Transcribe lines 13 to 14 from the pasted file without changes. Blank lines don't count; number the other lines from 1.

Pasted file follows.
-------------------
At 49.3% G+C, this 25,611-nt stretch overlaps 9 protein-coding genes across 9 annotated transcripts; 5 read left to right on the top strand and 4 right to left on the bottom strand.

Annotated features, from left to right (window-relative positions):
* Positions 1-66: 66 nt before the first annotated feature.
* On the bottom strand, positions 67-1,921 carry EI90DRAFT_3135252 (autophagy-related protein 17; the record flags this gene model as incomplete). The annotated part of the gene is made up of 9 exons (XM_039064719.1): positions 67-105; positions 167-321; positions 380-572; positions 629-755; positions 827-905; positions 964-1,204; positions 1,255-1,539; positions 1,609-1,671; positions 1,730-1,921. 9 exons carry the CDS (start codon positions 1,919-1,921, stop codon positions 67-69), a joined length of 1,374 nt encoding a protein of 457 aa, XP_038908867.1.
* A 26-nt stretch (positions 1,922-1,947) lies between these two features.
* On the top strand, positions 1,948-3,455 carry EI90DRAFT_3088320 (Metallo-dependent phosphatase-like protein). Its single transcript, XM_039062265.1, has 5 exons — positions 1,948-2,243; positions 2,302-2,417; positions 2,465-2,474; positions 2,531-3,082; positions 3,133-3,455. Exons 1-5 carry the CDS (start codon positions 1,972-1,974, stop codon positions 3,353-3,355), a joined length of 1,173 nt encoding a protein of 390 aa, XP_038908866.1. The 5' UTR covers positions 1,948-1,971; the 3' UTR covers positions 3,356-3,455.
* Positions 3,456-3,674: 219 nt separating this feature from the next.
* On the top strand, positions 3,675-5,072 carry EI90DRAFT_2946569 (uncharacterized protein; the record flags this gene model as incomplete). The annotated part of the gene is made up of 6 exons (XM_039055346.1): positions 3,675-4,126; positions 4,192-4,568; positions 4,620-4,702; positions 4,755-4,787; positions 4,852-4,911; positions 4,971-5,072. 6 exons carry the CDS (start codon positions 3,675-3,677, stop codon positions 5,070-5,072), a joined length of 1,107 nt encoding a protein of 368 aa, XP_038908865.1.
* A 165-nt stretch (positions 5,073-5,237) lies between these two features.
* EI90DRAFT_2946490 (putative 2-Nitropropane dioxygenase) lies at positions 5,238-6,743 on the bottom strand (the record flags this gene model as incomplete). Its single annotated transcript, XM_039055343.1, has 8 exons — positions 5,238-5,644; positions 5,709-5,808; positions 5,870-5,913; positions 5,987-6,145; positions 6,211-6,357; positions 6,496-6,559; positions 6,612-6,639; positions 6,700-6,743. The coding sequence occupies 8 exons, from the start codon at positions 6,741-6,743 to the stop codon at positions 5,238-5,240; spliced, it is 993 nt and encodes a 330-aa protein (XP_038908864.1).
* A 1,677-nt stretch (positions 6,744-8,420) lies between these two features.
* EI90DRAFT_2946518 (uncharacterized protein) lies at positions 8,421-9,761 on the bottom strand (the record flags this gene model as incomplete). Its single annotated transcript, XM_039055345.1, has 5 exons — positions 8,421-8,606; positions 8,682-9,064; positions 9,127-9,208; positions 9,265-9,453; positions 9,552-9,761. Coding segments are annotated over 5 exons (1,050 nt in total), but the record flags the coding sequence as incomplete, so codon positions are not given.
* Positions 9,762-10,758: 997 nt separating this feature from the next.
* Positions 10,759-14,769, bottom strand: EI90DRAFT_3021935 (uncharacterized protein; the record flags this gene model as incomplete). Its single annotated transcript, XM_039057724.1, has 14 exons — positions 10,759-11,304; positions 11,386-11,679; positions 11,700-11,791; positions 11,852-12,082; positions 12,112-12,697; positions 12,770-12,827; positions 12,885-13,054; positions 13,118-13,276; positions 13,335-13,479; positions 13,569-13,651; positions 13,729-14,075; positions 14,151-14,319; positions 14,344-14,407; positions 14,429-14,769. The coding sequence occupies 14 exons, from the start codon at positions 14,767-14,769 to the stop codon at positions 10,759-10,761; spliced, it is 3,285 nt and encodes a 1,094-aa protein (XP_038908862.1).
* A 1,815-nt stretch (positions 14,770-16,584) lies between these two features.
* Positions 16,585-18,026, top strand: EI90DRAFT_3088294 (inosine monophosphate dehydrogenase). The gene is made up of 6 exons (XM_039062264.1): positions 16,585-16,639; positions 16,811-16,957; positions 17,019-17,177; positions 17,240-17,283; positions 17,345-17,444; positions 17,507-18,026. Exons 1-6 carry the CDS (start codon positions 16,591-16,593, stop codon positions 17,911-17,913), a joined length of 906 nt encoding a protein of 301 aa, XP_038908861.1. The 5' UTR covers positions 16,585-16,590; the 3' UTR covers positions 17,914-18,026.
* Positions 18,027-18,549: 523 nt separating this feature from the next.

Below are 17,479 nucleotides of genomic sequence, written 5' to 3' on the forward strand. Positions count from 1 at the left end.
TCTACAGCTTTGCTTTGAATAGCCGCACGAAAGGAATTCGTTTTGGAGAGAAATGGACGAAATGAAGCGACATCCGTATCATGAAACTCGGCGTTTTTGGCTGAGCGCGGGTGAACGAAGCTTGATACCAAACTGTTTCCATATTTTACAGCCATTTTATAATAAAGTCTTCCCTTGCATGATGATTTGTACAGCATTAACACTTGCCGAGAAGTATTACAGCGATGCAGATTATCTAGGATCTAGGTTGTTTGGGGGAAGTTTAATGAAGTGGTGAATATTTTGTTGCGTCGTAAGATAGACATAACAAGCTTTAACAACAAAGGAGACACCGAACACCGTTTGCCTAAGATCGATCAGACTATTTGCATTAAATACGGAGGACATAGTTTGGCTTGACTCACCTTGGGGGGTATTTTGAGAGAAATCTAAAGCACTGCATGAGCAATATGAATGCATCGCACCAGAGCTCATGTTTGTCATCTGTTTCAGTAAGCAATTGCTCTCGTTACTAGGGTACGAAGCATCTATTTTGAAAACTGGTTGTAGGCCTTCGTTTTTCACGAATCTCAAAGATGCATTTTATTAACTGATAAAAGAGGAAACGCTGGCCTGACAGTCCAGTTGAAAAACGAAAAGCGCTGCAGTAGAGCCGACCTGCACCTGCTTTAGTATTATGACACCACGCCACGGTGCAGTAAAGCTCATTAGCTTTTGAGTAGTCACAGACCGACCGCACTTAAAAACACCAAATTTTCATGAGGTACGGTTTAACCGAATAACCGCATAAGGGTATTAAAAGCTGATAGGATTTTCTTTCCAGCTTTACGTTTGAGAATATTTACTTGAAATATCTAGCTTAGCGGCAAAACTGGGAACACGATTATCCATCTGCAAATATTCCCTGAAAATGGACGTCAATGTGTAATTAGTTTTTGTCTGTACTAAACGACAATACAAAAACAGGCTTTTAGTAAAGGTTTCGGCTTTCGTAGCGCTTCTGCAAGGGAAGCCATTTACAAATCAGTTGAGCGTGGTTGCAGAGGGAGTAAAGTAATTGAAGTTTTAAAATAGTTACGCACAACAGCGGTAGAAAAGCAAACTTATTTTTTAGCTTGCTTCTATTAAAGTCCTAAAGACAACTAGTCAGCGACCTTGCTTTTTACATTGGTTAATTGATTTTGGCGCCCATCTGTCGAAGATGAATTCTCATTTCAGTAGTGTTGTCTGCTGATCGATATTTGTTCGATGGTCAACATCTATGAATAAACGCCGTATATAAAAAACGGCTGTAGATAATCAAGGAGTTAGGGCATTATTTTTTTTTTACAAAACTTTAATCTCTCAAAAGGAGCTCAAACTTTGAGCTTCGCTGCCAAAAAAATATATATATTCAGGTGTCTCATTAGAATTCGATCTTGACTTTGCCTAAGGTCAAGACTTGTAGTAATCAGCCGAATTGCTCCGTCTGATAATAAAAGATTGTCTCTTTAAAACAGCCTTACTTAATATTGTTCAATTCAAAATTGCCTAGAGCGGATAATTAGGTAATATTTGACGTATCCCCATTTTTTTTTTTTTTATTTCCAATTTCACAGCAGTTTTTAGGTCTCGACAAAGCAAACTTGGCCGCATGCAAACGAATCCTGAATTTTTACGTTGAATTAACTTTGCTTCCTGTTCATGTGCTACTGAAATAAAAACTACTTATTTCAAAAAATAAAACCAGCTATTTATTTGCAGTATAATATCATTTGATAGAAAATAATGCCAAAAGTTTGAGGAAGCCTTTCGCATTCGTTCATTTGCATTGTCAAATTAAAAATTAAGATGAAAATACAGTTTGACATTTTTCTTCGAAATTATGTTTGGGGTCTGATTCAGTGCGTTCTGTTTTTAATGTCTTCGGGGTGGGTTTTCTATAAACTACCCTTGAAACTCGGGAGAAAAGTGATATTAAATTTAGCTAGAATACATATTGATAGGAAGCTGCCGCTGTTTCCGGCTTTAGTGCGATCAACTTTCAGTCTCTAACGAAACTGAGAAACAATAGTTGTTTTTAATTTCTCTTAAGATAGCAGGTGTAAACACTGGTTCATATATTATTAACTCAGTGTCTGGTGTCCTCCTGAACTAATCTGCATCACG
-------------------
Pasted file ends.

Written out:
* Positions 9,762-10,758: 997 nt separating this feature from the next.
* Positions 10,759-14,769, bottom strand: EI90DRAFT_3021935 (uncharacterized protein; the record flags this gene model as incomplete). Its single annotated transcript, XM_039057724.1, has 14 exons — positions 10,759-11,304; positions 11,386-11,679; positions 11,700-11,791; positions 11,852-12,082; positions 12,112-12,697; positions 12,770-12,827; positions 12,885-13,054; positions 13,118-13,276; positions 13,335-13,479; positions 13,569-13,651; positions 13,729-14,075; positions 14,151-14,319; positions 14,344-14,407; positions 14,429-14,769. The coding sequence occupies 14 exons, from the start codon at positions 14,767-14,769 to the stop codon at positions 10,759-10,761; spliced, it is 3,285 nt and encodes a 1,094-aa protein (XP_038908862.1).